In general, we are experiencing a period of radical technological development in which the landscape changes every day. The growth is no longer linear but exponential, including that of computational power. We must ride the change to be able to produce the best sports television content and digital content.
Best practice from Sky Europe
In July 2014 Sky Europe was born, bringing together the three structures from Sky Italy Germany and UK. The first opportunity to work together was Formula 1, a project that has lasted more than a year and is an example of optimisation and sharing of skills and knowledge of three teams.
Sky takes around the F1 race circuits seven production hubs. Four are fixed and expandable and three are separate control rooms. The tech hub part consists of electronic servers, arrays and RF receivers. In practice, it is a sort of MCR composed of four hubs, while the other three are different control rooms for Sky Italy, Sky UK and Sky Germany.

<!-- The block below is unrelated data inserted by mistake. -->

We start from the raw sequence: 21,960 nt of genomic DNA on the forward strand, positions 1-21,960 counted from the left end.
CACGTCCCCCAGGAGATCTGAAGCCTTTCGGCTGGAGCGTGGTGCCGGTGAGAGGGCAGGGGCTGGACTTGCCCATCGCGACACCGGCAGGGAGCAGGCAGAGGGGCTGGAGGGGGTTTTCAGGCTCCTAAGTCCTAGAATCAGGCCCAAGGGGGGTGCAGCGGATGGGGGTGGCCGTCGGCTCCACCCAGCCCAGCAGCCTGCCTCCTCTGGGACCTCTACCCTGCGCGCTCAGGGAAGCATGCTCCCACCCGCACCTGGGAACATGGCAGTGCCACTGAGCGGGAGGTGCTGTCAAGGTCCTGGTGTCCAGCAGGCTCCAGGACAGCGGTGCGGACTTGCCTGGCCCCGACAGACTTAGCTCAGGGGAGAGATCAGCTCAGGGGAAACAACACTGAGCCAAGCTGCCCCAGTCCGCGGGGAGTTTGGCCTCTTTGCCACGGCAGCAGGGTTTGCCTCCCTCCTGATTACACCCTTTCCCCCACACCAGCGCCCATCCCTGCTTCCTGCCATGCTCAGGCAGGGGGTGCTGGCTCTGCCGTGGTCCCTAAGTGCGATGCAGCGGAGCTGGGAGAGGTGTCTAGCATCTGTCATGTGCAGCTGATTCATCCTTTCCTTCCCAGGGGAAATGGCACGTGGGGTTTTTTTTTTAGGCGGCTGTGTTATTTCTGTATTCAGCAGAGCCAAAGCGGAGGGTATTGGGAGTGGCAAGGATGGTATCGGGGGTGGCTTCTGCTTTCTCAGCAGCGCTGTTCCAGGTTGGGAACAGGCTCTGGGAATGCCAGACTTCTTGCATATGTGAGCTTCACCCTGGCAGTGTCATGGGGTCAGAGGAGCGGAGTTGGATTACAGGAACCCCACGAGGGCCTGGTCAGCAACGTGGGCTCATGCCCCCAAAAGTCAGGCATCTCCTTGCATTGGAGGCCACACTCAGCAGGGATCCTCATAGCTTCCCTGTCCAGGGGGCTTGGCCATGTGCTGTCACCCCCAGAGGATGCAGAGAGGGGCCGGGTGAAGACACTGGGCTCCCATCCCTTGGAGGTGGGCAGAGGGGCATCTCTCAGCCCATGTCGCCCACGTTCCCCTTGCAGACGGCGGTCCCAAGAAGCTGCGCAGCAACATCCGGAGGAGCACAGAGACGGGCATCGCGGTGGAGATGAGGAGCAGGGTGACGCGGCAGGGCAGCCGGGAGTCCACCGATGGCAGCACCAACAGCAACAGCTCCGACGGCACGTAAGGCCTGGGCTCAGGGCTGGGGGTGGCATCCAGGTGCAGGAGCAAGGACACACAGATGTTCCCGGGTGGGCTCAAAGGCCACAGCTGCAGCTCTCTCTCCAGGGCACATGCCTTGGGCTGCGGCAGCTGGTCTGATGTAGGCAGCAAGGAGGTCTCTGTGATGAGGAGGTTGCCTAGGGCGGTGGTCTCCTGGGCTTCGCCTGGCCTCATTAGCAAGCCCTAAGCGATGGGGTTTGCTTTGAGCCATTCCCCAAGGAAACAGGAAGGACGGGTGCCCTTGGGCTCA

Unlike last year, in 2016 a single feed is produced for all three countries and then each is customised with replays, graphics and commentary. A central core records all on-board cameras and all material on a 528 TB single server. Here is also handled all the historical video archive since 1992 to the present, so even without a connection they have all the signals and what is necessary for the transmission.